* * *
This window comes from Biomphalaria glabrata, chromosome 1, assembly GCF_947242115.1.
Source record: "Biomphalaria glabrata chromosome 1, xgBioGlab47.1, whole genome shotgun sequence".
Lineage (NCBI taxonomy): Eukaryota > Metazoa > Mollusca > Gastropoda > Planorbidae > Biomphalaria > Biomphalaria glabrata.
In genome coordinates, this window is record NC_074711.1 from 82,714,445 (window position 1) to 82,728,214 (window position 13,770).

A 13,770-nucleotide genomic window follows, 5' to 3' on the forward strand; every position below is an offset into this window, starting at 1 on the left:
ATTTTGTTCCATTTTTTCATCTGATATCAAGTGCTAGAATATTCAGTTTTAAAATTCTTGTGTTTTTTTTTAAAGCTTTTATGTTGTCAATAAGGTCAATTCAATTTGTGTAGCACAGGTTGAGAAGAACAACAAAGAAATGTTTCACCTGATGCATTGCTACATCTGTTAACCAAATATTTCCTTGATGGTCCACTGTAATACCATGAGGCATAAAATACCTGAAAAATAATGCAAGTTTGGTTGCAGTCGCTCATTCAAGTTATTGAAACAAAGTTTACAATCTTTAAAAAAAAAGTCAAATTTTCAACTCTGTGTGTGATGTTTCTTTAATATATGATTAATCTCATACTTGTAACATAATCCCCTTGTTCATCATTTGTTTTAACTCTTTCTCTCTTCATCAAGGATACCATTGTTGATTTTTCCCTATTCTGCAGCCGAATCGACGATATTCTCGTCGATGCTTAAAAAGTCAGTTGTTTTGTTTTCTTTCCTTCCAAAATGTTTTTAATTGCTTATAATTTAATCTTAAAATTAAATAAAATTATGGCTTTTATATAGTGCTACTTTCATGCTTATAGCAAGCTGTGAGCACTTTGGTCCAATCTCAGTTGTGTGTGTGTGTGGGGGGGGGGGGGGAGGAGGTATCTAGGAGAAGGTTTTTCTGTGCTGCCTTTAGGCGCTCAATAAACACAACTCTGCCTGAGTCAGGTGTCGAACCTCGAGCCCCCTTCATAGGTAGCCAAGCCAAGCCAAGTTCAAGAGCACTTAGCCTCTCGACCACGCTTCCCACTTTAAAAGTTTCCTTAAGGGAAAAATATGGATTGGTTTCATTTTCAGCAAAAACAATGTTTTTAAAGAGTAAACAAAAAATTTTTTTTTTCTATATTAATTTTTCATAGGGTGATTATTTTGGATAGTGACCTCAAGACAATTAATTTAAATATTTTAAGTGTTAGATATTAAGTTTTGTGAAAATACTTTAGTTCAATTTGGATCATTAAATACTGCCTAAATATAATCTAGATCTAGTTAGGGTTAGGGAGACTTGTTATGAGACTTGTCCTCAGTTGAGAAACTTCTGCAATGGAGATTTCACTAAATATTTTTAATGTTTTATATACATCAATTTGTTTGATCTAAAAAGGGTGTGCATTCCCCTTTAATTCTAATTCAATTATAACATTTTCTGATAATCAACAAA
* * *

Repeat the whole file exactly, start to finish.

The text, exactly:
This window comes from Biomphalaria glabrata, chromosome 1, assembly GCF_947242115.1.
Source record: "Biomphalaria glabrata chromosome 1, xgBioGlab47.1, whole genome shotgun sequence".
Lineage (NCBI taxonomy): Eukaryota > Metazoa > Mollusca > Gastropoda > Planorbidae > Biomphalaria > Biomphalaria glabrata.
In genome coordinates, this window is record NC_074711.1 from 82,714,445 (window position 1) to 82,728,214 (window position 13,770).

A 13,770-nucleotide genomic window follows, 5' to 3' on the forward strand; every position below is an offset into this window, starting at 1 on the left:
ATTTTGTTCCATTTTTTCATCTGATATCAAGTGCTAGAATATTCAGTTTTAAAATTCTTGTGTTTTTTTTTAAAGCTTTTATGTTGTCAATAAGGTCAATTCAATTTGTGTAGCACAGGTTGAGAAGAACAACAAAGAAATGTTTCACCTGATGCATTGCTACATCTGTTAACCAAATATTTCCTTGATGGTCCACTGTAATACCATGAGGCATAAAATACCTGAAAAATAATGCAAGTTTGGTTGCAGTCGCTCATTCAAGTTATTGAAACAAAGTTTACAATCTTTAAAAAAAAAGTCAAATTTTCAACTCTGTGTGTGATGTTTCTTTAATATATGATTAATCTCATACTTGTAACATAATCCCCTTGTTCATCATTTGTTTTAACTCTTTCTCTCTTCATCAAGGATACCATTGTTGATTTTTCCCTATTCTGCAGCCGAATCGACGATATTCTCGTCGATGCTTAAAAAGTCAGTTGTTTTGTTTTCTTTCCTTCCAAAATGTTTTTAATTGCTTATAATTTAATCTTAAAATTAAATAAAATTATGGCTTTTATATAGTGCTACTTTCATGCTTATAGCAAGCTGTGAGCACTTTGGTCCAATCTCAGTTGTGTGTGTGTGTGGGGGGGGGGGGGGAGGAGGTATCTAGGAGAAGGTTTTTCTGTGCTGCCTTTAGGCGCTCAATAAACACAACTCTGCCTGAGTCAGGTGTCGAACCTCGAGCCCCCTTCATAGGTAGCCAAGCCAAGCCAAGTTCAAGAGCACTTAGCCTCTCGACCACGCTTCCCACTTTAAAAGTTTCCTTAAGGGAAAAATATGGATTGGTTTCATTTTCAGCAAAAACAATGTTTTTAAAGAGTAAACAAAAAATTTTTTTTTTCTATATTAATTTTTCATAGGGTGATTATTTTGGATAGTGACCTCAAGACAATTAATTTAAATATTTTAAGTGTTAGATATTAAGTTTTGTGAAAATACTTTAGTTCAATTTGGATCATTAAATACTGCCTAAATATAATCTAGATCTAGTTAGGGTTAGGGAGACTTGTTATGAGACTTGTCCTCAGTTGAGAAACTTCTGCAATGGAGATTTCACTAAATATTTTTAATGTTTTATATACATCAATTTGTTTGATCTAAAAAGGGTGTGCATTCCCCTTTAATTCTAATTCAATTATAACATTTTCTGATAATCAACAAA